[Pnews] New York - Governor, how about clemency?
ppnews at freedomarchives.org
Sat Nov 28 11:13:42 EST 2020
Governor, how about clemency?
Steve Zeidman - November 28, 2020
It is clemency season. Traditionally, governors exercise their vast
power to commute prison sentences and send people home at the end of the
year. Yet the notion of clemency being coincident with the spirit of the
holidays and the new year is quaint and indefensible. If someone merits
clemency on Dec. 31, surely they were deserving on Nov. 30, June 30, or
any other day. If a governor is serious about using his power to free
people from prison, it should be exercised on an ongoing basis
throughout the year.
While the need for clemency is ever-present, there is a growing
imperative for Gov. Cuomo to act as COVID-19 rages through New York’s
prisons. To date, about 3,400 staff and incarcerated persons have tested
positive. Twenty-three have died. As COVID numbers rise statewide, they
spike in congregate places where social distancing is impossible.
As we have become aware, age and COVID are a poisonous combination, and
this mix becomes deadly in prison. Data received from the Department of
Corrections and Community Supervision pursuant to FOIL reveals there are
114 people in prison who are at least 70 years old and have served at
least 30 years.
These 114 people are not simply members of a faceless, abstract cohort.
David Gilbert is one of the 114. He is 76 years old and has been
incarcerated almost 40 years. He has been a mentor to many people inside
prison and, apropos of the current pandemic, was instrumental in
developing an HIV/AIDS prison education program that was replicated
across the state and doubtless saved many lives.
David is among the thousands who submitted clemency applications and who
merit release. It is crucial to say and recognize their names, to make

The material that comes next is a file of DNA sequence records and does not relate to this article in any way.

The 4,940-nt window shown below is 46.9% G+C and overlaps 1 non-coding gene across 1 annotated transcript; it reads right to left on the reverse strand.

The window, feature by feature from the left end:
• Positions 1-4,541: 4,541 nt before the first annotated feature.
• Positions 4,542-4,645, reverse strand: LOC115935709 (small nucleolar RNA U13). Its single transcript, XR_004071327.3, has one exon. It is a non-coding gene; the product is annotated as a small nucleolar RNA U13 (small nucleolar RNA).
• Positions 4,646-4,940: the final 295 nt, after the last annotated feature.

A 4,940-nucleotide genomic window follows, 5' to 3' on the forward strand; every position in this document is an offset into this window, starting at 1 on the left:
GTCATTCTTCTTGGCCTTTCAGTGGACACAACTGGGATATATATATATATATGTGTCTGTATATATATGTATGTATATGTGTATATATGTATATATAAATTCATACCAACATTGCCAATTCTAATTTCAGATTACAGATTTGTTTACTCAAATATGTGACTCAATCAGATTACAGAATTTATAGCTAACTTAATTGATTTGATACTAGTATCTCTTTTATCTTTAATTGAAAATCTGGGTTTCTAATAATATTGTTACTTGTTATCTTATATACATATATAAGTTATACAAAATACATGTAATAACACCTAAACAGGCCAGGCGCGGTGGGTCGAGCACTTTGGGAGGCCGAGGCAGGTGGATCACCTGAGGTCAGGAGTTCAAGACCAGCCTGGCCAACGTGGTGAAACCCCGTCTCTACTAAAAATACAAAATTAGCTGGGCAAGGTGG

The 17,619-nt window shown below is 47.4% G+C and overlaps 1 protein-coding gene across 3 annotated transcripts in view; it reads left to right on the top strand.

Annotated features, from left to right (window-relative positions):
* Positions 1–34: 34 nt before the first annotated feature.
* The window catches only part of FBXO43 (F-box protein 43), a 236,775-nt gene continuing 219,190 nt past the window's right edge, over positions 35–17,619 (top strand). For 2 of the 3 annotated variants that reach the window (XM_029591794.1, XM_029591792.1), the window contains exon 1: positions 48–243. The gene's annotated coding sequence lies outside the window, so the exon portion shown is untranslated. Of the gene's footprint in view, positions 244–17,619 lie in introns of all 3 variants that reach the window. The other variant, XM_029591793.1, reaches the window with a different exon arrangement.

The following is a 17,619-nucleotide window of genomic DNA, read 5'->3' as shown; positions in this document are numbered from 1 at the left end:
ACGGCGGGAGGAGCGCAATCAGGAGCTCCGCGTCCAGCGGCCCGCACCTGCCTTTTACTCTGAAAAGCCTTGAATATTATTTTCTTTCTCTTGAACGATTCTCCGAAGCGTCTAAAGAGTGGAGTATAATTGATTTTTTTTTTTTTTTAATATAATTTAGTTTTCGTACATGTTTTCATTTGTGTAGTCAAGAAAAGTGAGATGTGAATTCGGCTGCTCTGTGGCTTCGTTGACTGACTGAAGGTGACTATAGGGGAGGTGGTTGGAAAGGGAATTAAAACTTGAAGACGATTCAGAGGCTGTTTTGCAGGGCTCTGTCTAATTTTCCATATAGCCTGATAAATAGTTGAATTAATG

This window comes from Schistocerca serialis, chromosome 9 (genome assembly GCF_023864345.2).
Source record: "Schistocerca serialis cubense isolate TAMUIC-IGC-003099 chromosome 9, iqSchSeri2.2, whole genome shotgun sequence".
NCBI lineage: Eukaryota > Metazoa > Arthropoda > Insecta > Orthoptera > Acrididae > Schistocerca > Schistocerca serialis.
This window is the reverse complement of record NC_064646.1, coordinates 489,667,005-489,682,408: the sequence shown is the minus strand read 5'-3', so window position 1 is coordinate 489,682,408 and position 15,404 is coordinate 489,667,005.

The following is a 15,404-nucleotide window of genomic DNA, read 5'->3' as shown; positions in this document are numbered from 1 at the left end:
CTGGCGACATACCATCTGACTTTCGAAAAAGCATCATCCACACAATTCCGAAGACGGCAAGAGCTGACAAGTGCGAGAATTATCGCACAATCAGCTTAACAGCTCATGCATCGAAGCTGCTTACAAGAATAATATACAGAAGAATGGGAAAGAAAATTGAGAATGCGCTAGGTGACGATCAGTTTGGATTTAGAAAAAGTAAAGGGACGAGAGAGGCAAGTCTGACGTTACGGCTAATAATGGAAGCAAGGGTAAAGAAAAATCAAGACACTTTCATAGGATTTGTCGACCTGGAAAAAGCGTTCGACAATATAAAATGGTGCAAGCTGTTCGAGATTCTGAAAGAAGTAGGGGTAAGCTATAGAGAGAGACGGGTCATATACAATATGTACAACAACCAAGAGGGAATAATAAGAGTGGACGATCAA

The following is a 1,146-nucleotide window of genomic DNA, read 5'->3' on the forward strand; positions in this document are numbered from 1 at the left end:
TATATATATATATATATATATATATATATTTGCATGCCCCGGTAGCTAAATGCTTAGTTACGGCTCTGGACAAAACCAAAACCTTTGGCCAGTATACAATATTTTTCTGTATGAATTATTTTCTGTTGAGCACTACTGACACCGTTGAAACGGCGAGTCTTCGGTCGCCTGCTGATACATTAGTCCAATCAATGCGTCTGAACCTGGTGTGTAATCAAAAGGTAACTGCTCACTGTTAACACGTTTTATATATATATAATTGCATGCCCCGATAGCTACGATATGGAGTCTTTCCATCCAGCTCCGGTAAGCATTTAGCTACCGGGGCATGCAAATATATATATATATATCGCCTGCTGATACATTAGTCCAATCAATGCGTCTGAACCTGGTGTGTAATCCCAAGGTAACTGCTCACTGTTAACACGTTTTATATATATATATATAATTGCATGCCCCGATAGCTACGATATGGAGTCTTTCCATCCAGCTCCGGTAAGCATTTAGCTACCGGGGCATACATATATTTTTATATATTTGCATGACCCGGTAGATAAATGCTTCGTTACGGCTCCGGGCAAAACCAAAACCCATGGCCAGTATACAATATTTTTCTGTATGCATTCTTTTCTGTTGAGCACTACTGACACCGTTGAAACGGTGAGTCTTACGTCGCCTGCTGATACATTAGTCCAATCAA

clemency about real people rather than an abstract concept. Each person
is an exemplar of countless others.
Arnie Raimondo is a 70-year-old Vietnam veteran. He has the support of
the chief of the Kings County District Attorney’s clemency unit, and a
letter from DA Eric Gonzalez urging the governor to grant clemency.
Lee Chalk is another of the many veterans who languish behind bars. Lee
is 62 and has served 32 years.
Sheldon Johnson has a letter from state Sen. Zellnor Myrie urging his
release. Myrie met Sheldon when he was a student at Cornell Law School
and was enrolled in a class with incarcerated men.
Jacob Rouse has the support of the prison’s superintendent. So do Rodney
Chandler and Gregory Mingo.
Bruce Bryant has developed programs that benefit people inside and
outside of prison and earlier this year gave a powerful TEDx talk about
the impact on children of incarcerated parents.
David Sell is active in the Youth Awareness Program and created a
curriculum on gang prevention.
Bryon Russ is a facilitator for Alternatives to Violence and Aggression
Replacement Therapy programs and organized a Book Bag Drive for local
Julian Castillo, Craig Jackson, Paul Leon, Dontie Mitchell and Anthony
Ruffin were 16 and 17 years old when arrested. Even the U.S. Supreme
Court now recognizes the mitigating factor of youth, that brain
development continues into our mid-20s and that everyone has the
capacity to transform. Together, these men have served nearly 125 years.
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Many clemency applicants are respected elders who mentor young people
and can be credible messengers on the outside. Stanley Bellamy, Ulysses
Boyd, Paul Clark, Robert Ehrenberg, Matthew Lemon, Frank Pruitt, and
Lance Sessoms are just a few of the older men who have the capacity and
the desire to teach and mentor at-risk youth. Together, they have served
nearly 250 years.
Many older people in prison are in failing health. Months ago, Yohannes
Johnson was found unconscious in his cell and now has a loop recorder
under his skin on his chest wall over his heart. Jose Medina lost one
lung to cancer and now appears to have prostate cancer.
The list goes on. These individuals present no threat to public safety.
They have served decades. They acknowledge and accept responsibility for
any harm they caused. Their families and communities long for their
return. What purpose is served by keeping them in prison?
In 2015, the governor announced a clemency project, proclaiming “a
critical step toward a more just, more fair, and more compassionate New
York,” and a desire to “identify those deserving of a second chance and
to help ensure that clemency is a more accessible and tangible reality.”
Subsequently, he issued a press release encouraging family members to
apply for clemency on behalf of loved ones.
People heeded the call. Clemency applications are on the governor’s
desk. Yet since 2017, he has granted clemency and commuted the sentences
of only 12 people. What happened to fairness, compassion, clemency as a
tangible reality? What happened to leadership?
/Zeidman is co-director of the Defenders Clinic at CUNY Law School./
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